Workforce Shortage in Health Care

WorkforceShortage in Health Care

WorkforceShortage in Healthcare

TheHealthcare workforce forms the largest section of the professionalfield in most countries. This phenomenon can be attributed to thecommitment of these states to improve the health of their citizens.However, several significant challenges prevent the achievement ofthis goal. Similarly, some of the nations have not allocatedsufficient resources, planning, and policies to attain the highestlevels of success. For the health system to function efficiently,skilled health care workers must be available in the appropriateproportion. The lack of adequate trained and employed health workerscan lead to poor health both locally and globally. This paper looksat the causes of shortage, the solutions and interest groups thatwork towards alleviating the problem.

Reasonsfor the Shortage

Thereasons underlying the lack of healthcare workers ismultidimensional. The complex nature of the occurrence is a clearreflection of the changing demographics, employment patterns, therunning of the system and the workplace. One of the highly recognizedgroups of health care practitioners are the nurses. Based on thecurrent trends, there is a suggestion that there is an increased needfor more healthcare workers as people continue to age and diseaseskeep on emerging, re-emerging, risk of developing non-communicablediseases such as cancer and diabetes and becoming more resistant tomedication [ CITATION Wor13 l 1033 ].The healthcare profession is made up of different types of workersincluding doctors, nurses, laboratory technicians, pharmacists,surgeons and other specialists. These people take part in the routinecare activities, testing, diagnosis, treatment and research as wellas patient care and support. Their role in the well-being of thepopulation cannot be underestimated. Allthese factors are potential challenges both in the employment andretention of such workers. The most significant reasons are outlinedbelow.

PopulationAging leading to increased demand

Therehas been sufficient data to indicate the context of age demographicsand the need for health care services. In most cases, the populationcomposed of people aged above 65 years old require new healthcare.Likewise, the population continues growing at rates that approach 18%in general. This data is a clear indication that the number of theelderly is also increasing considerably. As the people approach suchold age, the probability of developing diseases and complicationsalso increase. This is attributed to the low immune status and theoverall body weakness. As this vulnerable age group continues torise, so does the need to recruit more healthcare workers to takecare of them. Additionally, these people also require more servicescompared to the younger individuals. This means that the tasks aremuch more complex and intensive. The scenario calls for moreprofessionals fully equipped with the appropriate skills [ CITATION Reb16 l 1033 ].Acquiring scores of a highly qualified task force is quite difficult.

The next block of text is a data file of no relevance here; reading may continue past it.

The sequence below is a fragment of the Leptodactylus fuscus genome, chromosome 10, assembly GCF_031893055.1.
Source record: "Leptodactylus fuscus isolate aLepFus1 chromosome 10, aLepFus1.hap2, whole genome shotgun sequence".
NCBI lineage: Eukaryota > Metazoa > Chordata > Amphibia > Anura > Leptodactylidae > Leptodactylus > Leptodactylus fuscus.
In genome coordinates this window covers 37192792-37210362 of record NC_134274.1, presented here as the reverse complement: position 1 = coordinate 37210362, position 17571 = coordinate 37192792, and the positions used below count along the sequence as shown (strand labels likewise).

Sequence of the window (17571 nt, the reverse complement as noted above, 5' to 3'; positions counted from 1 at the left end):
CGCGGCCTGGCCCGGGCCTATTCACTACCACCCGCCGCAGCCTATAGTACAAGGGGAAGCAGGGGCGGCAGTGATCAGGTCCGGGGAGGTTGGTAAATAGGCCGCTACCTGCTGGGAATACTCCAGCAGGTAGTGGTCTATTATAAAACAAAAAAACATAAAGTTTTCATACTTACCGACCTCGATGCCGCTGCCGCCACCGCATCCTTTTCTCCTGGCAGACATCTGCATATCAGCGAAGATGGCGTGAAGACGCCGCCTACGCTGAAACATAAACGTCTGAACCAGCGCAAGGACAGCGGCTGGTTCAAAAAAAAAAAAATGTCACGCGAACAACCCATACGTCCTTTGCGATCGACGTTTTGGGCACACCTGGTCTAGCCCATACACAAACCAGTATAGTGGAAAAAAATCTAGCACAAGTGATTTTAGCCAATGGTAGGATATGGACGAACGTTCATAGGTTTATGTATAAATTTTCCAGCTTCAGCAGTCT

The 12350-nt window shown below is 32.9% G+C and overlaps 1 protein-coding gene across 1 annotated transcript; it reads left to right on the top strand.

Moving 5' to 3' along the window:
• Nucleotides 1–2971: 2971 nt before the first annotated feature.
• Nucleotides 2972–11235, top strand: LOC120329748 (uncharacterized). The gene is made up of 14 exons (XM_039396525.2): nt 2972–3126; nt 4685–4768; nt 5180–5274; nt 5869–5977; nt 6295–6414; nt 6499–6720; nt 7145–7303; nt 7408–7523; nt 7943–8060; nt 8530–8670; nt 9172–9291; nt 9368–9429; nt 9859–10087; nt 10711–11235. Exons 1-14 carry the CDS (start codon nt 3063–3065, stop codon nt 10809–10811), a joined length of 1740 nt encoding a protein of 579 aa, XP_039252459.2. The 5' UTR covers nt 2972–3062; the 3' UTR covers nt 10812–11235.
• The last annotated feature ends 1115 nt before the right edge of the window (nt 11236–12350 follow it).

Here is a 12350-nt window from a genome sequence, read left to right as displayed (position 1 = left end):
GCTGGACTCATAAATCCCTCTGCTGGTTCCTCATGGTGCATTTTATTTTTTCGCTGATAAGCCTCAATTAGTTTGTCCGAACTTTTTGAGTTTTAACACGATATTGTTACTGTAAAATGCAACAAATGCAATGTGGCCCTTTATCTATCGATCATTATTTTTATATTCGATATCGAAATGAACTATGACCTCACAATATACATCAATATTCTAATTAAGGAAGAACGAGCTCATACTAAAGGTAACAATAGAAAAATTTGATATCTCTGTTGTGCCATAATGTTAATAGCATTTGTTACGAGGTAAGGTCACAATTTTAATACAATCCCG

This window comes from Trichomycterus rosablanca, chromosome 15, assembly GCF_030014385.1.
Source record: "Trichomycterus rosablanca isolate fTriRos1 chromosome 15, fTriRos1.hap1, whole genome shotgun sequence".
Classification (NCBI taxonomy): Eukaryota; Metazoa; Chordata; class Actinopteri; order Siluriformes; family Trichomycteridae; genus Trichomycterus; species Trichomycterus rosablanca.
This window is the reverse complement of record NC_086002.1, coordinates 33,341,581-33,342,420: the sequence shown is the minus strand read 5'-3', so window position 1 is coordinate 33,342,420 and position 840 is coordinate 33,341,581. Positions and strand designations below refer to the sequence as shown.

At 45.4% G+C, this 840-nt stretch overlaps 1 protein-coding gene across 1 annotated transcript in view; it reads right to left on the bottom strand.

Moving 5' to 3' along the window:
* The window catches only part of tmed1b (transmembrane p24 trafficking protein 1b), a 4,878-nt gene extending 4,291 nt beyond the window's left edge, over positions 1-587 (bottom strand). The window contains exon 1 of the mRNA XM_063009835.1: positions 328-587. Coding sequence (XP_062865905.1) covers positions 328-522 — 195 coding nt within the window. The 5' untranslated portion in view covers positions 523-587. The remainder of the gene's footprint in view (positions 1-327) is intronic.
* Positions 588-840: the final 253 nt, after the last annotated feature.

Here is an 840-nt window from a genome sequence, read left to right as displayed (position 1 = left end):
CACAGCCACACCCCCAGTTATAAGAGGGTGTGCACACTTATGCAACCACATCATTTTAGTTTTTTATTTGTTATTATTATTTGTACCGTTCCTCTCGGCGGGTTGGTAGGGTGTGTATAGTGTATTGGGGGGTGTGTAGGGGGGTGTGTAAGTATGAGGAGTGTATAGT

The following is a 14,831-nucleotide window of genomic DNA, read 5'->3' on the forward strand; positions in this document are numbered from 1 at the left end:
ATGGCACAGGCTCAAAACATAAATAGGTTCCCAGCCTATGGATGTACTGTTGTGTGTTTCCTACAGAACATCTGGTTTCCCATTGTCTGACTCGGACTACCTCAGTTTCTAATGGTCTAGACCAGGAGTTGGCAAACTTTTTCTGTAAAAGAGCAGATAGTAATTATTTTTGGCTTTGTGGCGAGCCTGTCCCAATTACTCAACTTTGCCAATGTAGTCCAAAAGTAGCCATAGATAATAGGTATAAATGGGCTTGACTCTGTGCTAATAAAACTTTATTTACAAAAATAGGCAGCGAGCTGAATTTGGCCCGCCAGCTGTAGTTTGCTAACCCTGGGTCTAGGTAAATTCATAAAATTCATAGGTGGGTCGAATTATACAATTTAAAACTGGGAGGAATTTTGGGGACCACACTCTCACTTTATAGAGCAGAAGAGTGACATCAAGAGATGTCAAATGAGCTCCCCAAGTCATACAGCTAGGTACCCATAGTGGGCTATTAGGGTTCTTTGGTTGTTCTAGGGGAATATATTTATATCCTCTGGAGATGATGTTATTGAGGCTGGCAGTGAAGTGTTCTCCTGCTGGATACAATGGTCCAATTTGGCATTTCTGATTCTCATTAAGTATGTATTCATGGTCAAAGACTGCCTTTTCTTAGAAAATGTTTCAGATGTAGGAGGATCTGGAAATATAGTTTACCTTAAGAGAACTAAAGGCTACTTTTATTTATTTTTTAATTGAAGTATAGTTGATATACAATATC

Availabilityof other Career Choices

Significantchanges have taken place concerning social and employment patterns.Both women and men born in the contemporary society are exposed to awide variety of career options than the previous generations.Apparently, the number of individuals and especially women who opt tojoin the field of nursing has significantly reduced. However, otherareas such as engineering, business, social and community developmentamong others have seen an influx. Several reasons fuel this change,but the most important one is related to wages. The healthcareworkload is quite high especially in the hospital setting where thestaff is required to work overtime, night shifts and also weekends.At times, the load increases to higher levels during instances ofemergency patient admissions in large numbers. Despite all theseresponsibilities, the workers have not benefitted a lot regardingwage compensation. The pay remained relatively constant for quitesome time. Such events prompted some people to reconsider joining theprofession while others contemplated moving out of the same possiblydue to cases of dissatisfaction (O`Brien &amp Gostin, 2011).